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This a little book that my daughter spent some of her Christmas "money" on. Actually, she received Amazon vouchers from her grandparents instead of actual money, and she decided that one of the items she wanted was a kid's manga that was on offer as a pre-order.
Aimed at ages 7 and up, this is the real deal. Printed by Udon Entertainemnt (www.mangaforkids.com) in conjunction with Poplar, it is the first of their titles designed to introduce children to Japanese comic books, or manga. As manga is printed and read "back to front" and right to left, the first thing a child who is unfamilar with Japanese publications will notice is that the back cover seems to be printed on the front, an the first page reads, "Whoops! This is the back of the book!" along with a short explantion about what a manga is and how to read it. Also inside the "back" cover is a colour advertisement for publisher's website which has previews of upcoming books, as well as games and such relating to the series they are producing. The advertisement also lists the first editions of the other three titles that they are currently releasing.
Once the child has flipped the book over to the actual "front" of the book, they are treated to a brief message from the mangaka (the artist/writer). Following this is a brief recap on how to follow the panels and pages, and then a table of contents, followed by the chapters themselves. The simple layout and easy to follow instructions were not needed by my daughter, as she has read manga before (mostly off the web, due to a previous lack of children's manga available commercially in English), but her best friend had never read manga before, and found the instructions a snap to understand so that she was happily reading away in mere moments.
Children's manga, or kodomo manga as it is known, is just what one would think it is. It is manga aimed at a younger reading audience, so that themes appropriate for their age are presented. This does not mean dumbed down or thinly plotted stories however. The Big Adventures of Majoko falls into the "magical girl" (mahou shojou) genre, so what we get is a story about a girl with magical powers and her use thereof. The great appeal to this particular story is that while the outgoing Majoko is magical, being a young witch who lives in an alternate reality where magic exisits, her companion Nana is not.
Nana is that girl who could be your own daughter. Looking for a lost item in her messy room, she finds an unfamilar book, opens it, and out pops our young witch, majoko, who takes her on a series of adventures of a lifetime. The two young girls bond and become the best of friends, though not without mishaps along the way. You see, Majoko is but a child, still attending primary magic school, and well, her magic is not quite up to scratch yet. Throw in encounters with mermaids, a werewolf, a thief, and the general goings on at school, stir well with the inexpert magic, and you get a good idea as to the sort of adventures Nana encounters with Majoko in this volume. Life lessons are learned along the way,with strong themes of friendship, acceptance of the differences in others, taking personal responsibility, and the importance of making your own decisions wisely.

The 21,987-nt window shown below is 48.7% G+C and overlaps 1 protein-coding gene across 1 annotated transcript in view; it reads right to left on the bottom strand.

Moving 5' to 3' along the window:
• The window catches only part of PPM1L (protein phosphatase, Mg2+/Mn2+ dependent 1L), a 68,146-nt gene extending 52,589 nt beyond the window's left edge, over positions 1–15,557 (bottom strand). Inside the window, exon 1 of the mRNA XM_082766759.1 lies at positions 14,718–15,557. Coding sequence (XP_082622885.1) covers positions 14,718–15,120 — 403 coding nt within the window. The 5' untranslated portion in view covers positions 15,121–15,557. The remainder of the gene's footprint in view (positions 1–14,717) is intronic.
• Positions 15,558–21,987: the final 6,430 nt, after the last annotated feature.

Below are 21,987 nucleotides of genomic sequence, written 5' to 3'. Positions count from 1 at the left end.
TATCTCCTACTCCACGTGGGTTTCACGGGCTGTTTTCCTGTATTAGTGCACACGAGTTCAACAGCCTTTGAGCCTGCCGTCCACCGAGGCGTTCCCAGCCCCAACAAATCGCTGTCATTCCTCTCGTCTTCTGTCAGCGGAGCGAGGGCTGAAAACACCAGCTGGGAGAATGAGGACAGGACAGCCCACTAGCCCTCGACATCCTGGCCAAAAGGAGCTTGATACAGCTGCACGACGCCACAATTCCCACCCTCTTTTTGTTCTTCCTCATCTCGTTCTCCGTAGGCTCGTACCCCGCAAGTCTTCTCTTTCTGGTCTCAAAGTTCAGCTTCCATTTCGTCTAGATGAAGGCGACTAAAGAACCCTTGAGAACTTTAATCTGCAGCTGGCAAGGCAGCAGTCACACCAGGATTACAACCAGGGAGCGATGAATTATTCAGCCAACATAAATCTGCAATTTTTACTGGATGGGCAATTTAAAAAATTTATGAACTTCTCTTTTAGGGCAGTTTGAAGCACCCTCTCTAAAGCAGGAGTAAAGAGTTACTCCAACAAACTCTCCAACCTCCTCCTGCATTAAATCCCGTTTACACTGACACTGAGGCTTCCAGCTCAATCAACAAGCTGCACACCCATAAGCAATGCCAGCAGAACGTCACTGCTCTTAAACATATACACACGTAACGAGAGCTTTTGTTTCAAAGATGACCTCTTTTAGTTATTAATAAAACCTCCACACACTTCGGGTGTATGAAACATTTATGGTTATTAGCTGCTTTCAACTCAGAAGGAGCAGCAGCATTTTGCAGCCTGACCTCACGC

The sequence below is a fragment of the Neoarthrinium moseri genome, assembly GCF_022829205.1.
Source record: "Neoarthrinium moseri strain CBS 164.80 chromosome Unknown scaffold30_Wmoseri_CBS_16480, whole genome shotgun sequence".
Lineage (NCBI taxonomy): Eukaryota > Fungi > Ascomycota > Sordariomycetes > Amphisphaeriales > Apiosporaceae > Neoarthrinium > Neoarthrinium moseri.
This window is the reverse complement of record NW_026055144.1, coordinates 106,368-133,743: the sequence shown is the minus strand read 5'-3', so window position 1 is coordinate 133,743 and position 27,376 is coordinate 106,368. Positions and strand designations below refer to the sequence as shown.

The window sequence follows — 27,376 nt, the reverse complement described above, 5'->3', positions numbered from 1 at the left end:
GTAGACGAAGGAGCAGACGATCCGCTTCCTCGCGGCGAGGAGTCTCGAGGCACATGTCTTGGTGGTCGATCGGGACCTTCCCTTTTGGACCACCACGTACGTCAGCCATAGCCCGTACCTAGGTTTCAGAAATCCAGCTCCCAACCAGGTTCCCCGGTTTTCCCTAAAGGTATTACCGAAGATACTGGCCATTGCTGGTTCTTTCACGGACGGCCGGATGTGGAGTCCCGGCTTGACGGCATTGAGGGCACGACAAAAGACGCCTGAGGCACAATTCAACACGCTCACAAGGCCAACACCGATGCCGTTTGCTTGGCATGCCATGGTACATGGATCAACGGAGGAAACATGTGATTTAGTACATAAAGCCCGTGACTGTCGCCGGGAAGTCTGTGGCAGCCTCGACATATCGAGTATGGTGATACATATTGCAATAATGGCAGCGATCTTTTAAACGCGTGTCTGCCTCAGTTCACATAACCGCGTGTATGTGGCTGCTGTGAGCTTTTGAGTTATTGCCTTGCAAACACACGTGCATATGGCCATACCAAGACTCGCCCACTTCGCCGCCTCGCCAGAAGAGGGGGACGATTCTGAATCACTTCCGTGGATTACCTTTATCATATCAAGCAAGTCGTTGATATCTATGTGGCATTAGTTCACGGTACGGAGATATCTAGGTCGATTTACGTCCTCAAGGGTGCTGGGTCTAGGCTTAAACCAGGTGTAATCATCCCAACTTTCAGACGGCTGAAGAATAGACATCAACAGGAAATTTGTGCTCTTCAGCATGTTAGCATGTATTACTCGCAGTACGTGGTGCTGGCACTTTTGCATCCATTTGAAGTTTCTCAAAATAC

The art by mangaka Tomomi Mizuna is quite nice to look at. It is rich in detail, with a lot of texture. This may be aimed at children, but the art here rivals that in my own manga, with no skimping on effort due to the intended (and possibly less critical) market. I picked this up and had a read through, and must say I have also been impresed with the translation effort. This is extremely well done, being free of Engrish entirely, with idiomatic English well expressed as appropriate. The paper is decent quality, as is the cover, so stands up well to being repeatedly thumbed through and re-read by several children until the next volume is on sale. Each chapter is well defined, with the beginning pages in full colour. This makes it easy to take a break from reading as there are natural stopping places not too far apart so that it can be picked back up without trying to recall the tiny details of what previously happened.
My daughter loves to read, but her best friend doesn't, rather sadly associating reading with literacy hour and assigned books that do not interest her. This book has appealed greatly to both girls, however. My daughter sees it as another type of book to enjoy and an extension of her love of anime and all things Japanese. Her best friend sees it as a cool read, with lots of great pictures, and not too much text on one page. My young son also enjoyed the book, though the main characters were girls, but most boys in the target age group would probably appreciate Ninja Baseball Kyuma, one of their other titles, much more.
I have not seen this for sale at our "local" Waterstones, or at Tesco or anywhere else other than Amazon, but the publisher's webpage gives the ISBN number so it is possible to order it. Having said that, it is on Amazon, so it is not hard to get ahold of, and I don't get into Waterstones that often, so I might have missed it being on display. Regardless, it is a nice sized book (192 pages) for the money, and will appeal to most girls, even if they think they do not like to read (or just think they can't read a "big" book).